Gone Astray in the Flesh Kara Walker

Based on the article Gone Astray in the Flesh Kara Walker, Black Women Writers, and African American Postmemory – Gone Astray in the Flesh by Arlene R. Keizer, please answer 3 questions (approx. 300 words each) of your choosing from the 2 sets of questions below, utilizing at least 1 question from each set. .

Set 1:

1. Keizer writes that for Black artists reckoning with the legacy of slavery in the 70s and later, “slavery is not the actual point of inquiry; instead, slavery functions as a placeholder for the less stark, more complex set of relations of domination for which we do not yet have a literary or visual language.” Thus, representations of slavery become analogs for contemporary racism. What connections can you make between the historical narratives in Walker’s work and our understandings of power, race, and sexuality today? How does this relate to the other depictions of slavery we’ve encountered over the semester?

2. Much of this essay deals with the explicitness of Walker’s work, which is often graphic in its depictions of both sexuality and violence, garnering criticism from some artists. Yet the form, which we’ve discussed in previous weeks, also serves to obscure and abstract these depictions. What do you make of the overt sexuality, violence, and sexual violence in the pieces included? How does this combination of graphic and abstract interact with Keizer’s assertion that the relationships between the enslaved and their enslavers are unable to be historicized?

3. Keizer writes: “In these works, Walker’s aim is neither elegy nor social protest. Instead, Walker is creating a visual language for the affective legacy of extended relationships of sexual domination.” What does it mean to create a visual language? How does this connect to our previous discussions of the unspeakable nature of trauma? Are there ways in which the writers we have read previously also create language where there once was none?

4. Keizer notes the way in which the women depicted in Walker’s work often appear to consent, either enthusiastically or passively, to the sexual acts they participate in. This consent, however, is complicated, as demonstrated in Walker’s Letter from a Black Girl. In this sense, Walker is less concerned with single moments of acute pain and violation, and instead depicts the way an entire culture engenders a complex trauma by sexually subjugating Black women. Desire and violence, in this figuring, are not mutually opposed. Where else have we seen desire and violence (both “masochistic” and “sadist”) interwoven in this way? Does it achieve the same effects as Walker’s work?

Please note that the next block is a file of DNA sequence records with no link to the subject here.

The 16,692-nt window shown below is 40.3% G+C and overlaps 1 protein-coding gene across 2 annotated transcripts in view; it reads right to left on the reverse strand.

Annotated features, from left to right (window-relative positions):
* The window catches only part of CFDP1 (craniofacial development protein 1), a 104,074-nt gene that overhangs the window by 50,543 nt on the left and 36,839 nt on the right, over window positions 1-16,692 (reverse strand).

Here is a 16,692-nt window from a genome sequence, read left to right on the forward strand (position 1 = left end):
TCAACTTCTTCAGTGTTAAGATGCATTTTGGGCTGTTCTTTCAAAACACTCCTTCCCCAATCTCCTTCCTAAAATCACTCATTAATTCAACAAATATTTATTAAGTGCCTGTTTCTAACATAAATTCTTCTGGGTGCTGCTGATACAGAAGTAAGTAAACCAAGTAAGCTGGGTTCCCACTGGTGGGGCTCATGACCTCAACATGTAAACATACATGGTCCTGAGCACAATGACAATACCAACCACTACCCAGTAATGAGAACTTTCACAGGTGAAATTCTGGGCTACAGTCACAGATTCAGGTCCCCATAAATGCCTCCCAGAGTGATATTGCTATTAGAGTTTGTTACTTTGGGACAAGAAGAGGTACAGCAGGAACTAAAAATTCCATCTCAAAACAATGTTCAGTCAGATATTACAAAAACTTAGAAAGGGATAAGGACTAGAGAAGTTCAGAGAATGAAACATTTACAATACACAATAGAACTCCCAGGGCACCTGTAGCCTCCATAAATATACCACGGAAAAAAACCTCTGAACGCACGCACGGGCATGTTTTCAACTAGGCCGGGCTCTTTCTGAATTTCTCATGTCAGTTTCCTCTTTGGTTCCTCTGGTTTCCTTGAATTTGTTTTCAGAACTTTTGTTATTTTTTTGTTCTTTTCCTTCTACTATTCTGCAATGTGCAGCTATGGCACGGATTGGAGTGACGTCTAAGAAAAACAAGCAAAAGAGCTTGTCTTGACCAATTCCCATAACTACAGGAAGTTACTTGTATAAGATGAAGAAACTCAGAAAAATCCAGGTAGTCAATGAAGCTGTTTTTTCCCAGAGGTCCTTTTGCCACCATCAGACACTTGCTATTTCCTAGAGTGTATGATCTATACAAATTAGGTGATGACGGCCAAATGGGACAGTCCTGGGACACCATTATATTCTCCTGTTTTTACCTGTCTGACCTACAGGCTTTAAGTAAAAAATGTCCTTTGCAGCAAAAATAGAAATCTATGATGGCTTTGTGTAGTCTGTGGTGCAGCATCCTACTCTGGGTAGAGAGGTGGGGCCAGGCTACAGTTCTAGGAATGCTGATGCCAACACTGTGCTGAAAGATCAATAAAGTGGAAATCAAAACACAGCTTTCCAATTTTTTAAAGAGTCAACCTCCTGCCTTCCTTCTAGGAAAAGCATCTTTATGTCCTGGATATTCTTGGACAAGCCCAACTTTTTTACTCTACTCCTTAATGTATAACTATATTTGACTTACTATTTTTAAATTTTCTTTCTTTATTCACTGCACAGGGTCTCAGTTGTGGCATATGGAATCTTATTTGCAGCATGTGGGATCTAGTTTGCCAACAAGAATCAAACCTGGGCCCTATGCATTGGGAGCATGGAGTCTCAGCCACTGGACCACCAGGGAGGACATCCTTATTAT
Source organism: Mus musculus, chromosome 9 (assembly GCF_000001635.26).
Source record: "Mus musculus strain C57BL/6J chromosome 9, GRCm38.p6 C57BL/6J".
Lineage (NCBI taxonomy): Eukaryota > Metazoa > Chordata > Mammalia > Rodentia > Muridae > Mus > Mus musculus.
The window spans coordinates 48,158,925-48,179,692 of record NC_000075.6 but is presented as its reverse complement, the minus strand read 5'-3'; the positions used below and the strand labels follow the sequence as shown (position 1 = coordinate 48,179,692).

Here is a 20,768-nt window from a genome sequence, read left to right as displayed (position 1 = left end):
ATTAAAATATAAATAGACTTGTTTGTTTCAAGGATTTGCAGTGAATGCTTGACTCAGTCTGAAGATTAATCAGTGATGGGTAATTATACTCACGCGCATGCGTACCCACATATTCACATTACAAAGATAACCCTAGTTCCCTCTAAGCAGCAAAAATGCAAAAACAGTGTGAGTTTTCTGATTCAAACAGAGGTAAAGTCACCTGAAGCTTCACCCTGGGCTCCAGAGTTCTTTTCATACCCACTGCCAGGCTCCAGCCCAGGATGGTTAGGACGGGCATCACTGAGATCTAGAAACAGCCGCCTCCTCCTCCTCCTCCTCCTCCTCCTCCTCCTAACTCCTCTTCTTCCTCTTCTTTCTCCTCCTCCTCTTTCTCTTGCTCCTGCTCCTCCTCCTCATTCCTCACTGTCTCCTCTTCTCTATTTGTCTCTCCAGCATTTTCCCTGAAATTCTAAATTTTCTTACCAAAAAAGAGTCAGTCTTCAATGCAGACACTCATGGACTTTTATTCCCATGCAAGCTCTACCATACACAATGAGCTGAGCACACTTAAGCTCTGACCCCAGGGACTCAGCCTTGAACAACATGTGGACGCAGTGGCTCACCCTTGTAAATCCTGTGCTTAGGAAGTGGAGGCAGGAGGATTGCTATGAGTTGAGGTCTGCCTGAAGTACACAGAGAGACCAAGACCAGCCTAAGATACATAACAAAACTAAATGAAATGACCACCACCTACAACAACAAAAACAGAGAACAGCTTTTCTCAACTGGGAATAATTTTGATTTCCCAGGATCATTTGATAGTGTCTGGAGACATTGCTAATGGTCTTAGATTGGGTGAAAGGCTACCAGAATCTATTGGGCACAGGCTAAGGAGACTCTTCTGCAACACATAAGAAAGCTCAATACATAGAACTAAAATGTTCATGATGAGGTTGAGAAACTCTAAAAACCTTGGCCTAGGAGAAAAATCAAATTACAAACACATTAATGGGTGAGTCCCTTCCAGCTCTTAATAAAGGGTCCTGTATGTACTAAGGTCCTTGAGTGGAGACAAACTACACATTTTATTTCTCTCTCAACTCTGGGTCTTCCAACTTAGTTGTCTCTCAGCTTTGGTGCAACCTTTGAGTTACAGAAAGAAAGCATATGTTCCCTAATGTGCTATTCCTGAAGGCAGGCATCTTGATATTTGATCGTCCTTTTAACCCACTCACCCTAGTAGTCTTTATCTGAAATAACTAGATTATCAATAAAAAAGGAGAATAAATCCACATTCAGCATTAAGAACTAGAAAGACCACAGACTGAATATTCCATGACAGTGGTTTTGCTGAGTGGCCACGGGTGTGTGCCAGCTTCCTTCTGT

5. How does the concept of postmemory, which Keizer cites, relate to the way memory and history function in our other texts, particularly Beloved? What do you think Walker’s response would be to Beloved’s assertion that “this was not a story to pass on?”

Set 2:

1. In this essay, Keizer cataligs a set of “visual and ocnceptual icons that appear in this formal and informal archive” (1651). She brings up Morrison’s description of the scar on Sethe’s back as an example. Do we see any other symbols from this set functioning in Beloved? How are they acting as commentary within the narrative?

2. This essay brings up much of the criticism Walker has faced ragarding her depictions of slavery, especially in regard to the “almost pornographic” imagery of sexually violent experiences. How do these critiques compare to the opinions we read in “Seeing the Unspeakable” reagrding these depicitons? What are your own thoughts on on Walker’s purpose in presenting these events in this style?

3. Keizer heavily discussed th dynamics surrounding sex, power, and race both in the context of slavery and contemporary relationships. How do we see these concept interacting within the relationships we hav read about this semester in works such as Home and Beloved?

4. Keizer states “one of the most damning and inaccurate critiques leveled at Walker’s work is that it primarily addresses a white audience” (1670). Where else have we seen this critique this semester? How is it problematic in regards to the motives behind Walker’s, and other’s, work?

5. Keizer describes postmemorary as “a haunted condition, in which images from the past hover over the present or erupt into it” (1650). How do we see this concept working in Beloved and Home? How are the ideas of postmemory and “re-memory” used together to grapple with trauma, both personal and generational?

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